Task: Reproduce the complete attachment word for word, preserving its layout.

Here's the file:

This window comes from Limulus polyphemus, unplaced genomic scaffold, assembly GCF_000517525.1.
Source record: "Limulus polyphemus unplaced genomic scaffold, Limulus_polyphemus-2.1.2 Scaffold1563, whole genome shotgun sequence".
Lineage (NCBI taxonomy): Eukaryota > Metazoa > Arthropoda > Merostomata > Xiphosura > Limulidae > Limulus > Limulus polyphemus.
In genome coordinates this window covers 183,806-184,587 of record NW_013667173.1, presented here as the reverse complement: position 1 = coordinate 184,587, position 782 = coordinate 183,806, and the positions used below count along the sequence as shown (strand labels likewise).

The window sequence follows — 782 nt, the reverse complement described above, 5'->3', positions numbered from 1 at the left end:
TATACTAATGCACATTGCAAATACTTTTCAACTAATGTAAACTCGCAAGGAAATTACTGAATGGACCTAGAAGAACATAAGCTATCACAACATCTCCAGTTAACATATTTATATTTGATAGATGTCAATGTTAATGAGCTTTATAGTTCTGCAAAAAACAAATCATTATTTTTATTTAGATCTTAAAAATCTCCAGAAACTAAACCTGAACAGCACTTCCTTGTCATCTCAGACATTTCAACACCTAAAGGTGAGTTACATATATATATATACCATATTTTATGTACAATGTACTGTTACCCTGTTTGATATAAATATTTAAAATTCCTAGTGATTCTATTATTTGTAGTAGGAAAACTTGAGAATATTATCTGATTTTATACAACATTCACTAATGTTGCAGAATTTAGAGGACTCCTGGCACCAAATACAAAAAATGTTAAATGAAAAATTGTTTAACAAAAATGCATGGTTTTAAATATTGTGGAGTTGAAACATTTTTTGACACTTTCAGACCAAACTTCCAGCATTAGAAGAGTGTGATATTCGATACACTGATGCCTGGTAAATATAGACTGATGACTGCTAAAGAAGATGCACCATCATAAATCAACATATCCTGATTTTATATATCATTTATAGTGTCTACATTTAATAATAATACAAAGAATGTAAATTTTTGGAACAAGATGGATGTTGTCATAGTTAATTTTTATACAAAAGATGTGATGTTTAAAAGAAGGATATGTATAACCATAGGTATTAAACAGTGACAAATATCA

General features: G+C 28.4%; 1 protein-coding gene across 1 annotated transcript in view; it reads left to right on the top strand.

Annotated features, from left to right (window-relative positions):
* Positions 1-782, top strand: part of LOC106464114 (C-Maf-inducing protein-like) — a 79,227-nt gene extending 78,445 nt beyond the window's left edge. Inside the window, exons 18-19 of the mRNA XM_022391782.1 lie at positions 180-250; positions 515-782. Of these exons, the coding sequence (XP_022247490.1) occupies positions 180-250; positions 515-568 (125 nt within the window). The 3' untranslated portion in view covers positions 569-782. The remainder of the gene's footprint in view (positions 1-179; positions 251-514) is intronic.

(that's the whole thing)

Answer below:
This window comes from Limulus polyphemus, unplaced genomic scaffold, assembly GCF_000517525.1.
Source record: "Limulus polyphemus unplaced genomic scaffold, Limulus_polyphemus-2.1.2 Scaffold1563, whole genome shotgun sequence".
Lineage (NCBI taxonomy): Eukaryota > Metazoa > Arthropoda > Merostomata > Xiphosura > Limulidae > Limulus > Limulus polyphemus.
In genome coordinates this window covers 183,806-184,587 of record NW_013667173.1, presented here as the reverse complement: position 1 = coordinate 184,587, position 782 = coordinate 183,806, and the positions used below count along the sequence as shown (strand labels likewise).

The window sequence follows — 782 nt, the reverse complement described above, 5'->3', positions numbered from 1 at the left end:
TATACTAATGCACATTGCAAATACTTTTCAACTAATGTAAACTCGCAAGGAAATTACTGAATGGACCTAGAAGAACATAAGCTATCACAACATCTCCAGTTAACATATTTATATTTGATAGATGTCAATGTTAATGAGCTTTATAGTTCTGCAAAAAACAAATCATTATTTTTATTTAGATCTTAAAAATCTCCAGAAACTAAACCTGAACAGCACTTCCTTGTCATCTCAGACATTTCAACACCTAAAGGTGAGTTACATATATATATATACCATATTTTATGTACAATGTACTGTTACCCTGTTTGATATAAATATTTAAAATTCCTAGTGATTCTATTATTTGTAGTAGGAAAACTTGAGAATATTATCTGATTTTATACAACATTCACTAATGTTGCAGAATTTAGAGGACTCCTGGCACCAAATACAAAAAATGTTAAATGAAAAATTGTTTAACAAAAATGCATGGTTTTAAATATTGTGGAGTTGAAACATTTTTTGACACTTTCAGACCAAACTTCCAGCATTAGAAGAGTGTGATATTCGATACACTGATGCCTGGTAAATATAGACTGATGACTGCTAAAGAAGATGCACCATCATAAATCAACATATCCTGATTTTATATATCATTTATAGTGTCTACATTTAATAATAATACAAAGAATGTAAATTTTTGGAACAAGATGGATGTTGTCATAGTTAATTTTTATACAAAAGATGTGATGTTTAAAAGAAGGATATGTATAACCATAGGTATTAAACAGTGACAAATATCA

General features: G+C 28.4%; 1 protein-coding gene across 1 annotated transcript in view; it reads left to right on the top strand.

Annotated features, from left to right (window-relative positions):
* Positions 1-782, top strand: part of LOC106464114 (C-Maf-inducing protein-like) — a 79,227-nt gene extending 78,445 nt beyond the window's left edge. Inside the window, exons 18-19 of the mRNA XM_022391782.1 lie at positions 180-250; positions 515-782. Of these exons, the coding sequence (XP_022247490.1) occupies positions 180-250; positions 515-568 (125 nt within the window). The 3' untranslated portion in view covers positions 569-782. The remainder of the gene's footprint in view (positions 1-179; positions 251-514) is intronic.